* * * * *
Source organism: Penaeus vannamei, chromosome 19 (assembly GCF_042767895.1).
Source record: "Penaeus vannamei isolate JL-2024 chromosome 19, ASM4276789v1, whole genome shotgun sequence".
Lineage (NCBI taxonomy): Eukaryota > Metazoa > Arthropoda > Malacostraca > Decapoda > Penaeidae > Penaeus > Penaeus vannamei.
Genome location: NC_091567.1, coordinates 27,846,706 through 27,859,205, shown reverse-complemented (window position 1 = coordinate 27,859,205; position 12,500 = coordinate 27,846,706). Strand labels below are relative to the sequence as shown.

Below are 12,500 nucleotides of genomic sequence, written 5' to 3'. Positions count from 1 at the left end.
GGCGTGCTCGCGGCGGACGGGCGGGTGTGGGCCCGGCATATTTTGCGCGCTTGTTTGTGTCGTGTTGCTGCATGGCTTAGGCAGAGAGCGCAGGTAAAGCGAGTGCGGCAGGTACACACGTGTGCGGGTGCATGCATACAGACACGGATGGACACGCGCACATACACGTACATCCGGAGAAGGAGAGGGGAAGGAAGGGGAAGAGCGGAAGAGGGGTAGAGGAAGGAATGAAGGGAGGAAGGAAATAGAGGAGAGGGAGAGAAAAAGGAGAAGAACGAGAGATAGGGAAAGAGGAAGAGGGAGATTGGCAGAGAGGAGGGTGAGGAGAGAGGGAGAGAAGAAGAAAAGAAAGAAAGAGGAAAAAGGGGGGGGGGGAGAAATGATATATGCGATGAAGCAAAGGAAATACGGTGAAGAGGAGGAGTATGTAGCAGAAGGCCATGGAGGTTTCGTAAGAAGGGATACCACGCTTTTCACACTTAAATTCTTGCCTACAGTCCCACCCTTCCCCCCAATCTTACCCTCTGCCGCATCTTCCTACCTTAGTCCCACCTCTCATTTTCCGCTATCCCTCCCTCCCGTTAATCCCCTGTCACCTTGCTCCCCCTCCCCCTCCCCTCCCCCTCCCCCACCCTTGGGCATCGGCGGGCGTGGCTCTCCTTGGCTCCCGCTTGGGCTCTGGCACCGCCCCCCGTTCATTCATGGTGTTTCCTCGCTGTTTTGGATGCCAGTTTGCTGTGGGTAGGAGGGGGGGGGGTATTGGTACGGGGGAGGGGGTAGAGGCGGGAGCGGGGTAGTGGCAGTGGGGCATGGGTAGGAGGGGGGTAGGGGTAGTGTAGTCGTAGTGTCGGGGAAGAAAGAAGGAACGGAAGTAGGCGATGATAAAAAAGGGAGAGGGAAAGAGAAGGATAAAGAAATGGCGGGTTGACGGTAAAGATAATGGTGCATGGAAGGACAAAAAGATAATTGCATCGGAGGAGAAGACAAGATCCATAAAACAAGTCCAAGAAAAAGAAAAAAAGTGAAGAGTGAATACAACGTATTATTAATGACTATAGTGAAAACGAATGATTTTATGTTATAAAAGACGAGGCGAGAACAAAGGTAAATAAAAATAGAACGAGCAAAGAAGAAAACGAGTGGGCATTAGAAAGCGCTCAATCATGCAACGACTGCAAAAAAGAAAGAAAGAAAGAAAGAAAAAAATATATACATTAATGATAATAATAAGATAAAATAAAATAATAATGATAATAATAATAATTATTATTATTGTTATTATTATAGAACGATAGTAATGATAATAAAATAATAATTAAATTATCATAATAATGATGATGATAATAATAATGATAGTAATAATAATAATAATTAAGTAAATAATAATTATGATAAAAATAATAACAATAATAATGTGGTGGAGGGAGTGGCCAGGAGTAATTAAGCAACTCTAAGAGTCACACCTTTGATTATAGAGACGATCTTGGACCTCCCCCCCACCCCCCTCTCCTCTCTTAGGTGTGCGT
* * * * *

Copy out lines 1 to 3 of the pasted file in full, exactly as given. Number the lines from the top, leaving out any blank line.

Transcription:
Source organism: Penaeus vannamei, chromosome 19 (assembly GCF_042767895.1).
Source record: "Penaeus vannamei isolate JL-2024 chromosome 19, ASM4276789v1, whole genome shotgun sequence".
Lineage (NCBI taxonomy): Eukaryota > Metazoa > Arthropoda > Malacostraca > Decapoda > Penaeidae > Penaeus > Penaeus vannamei.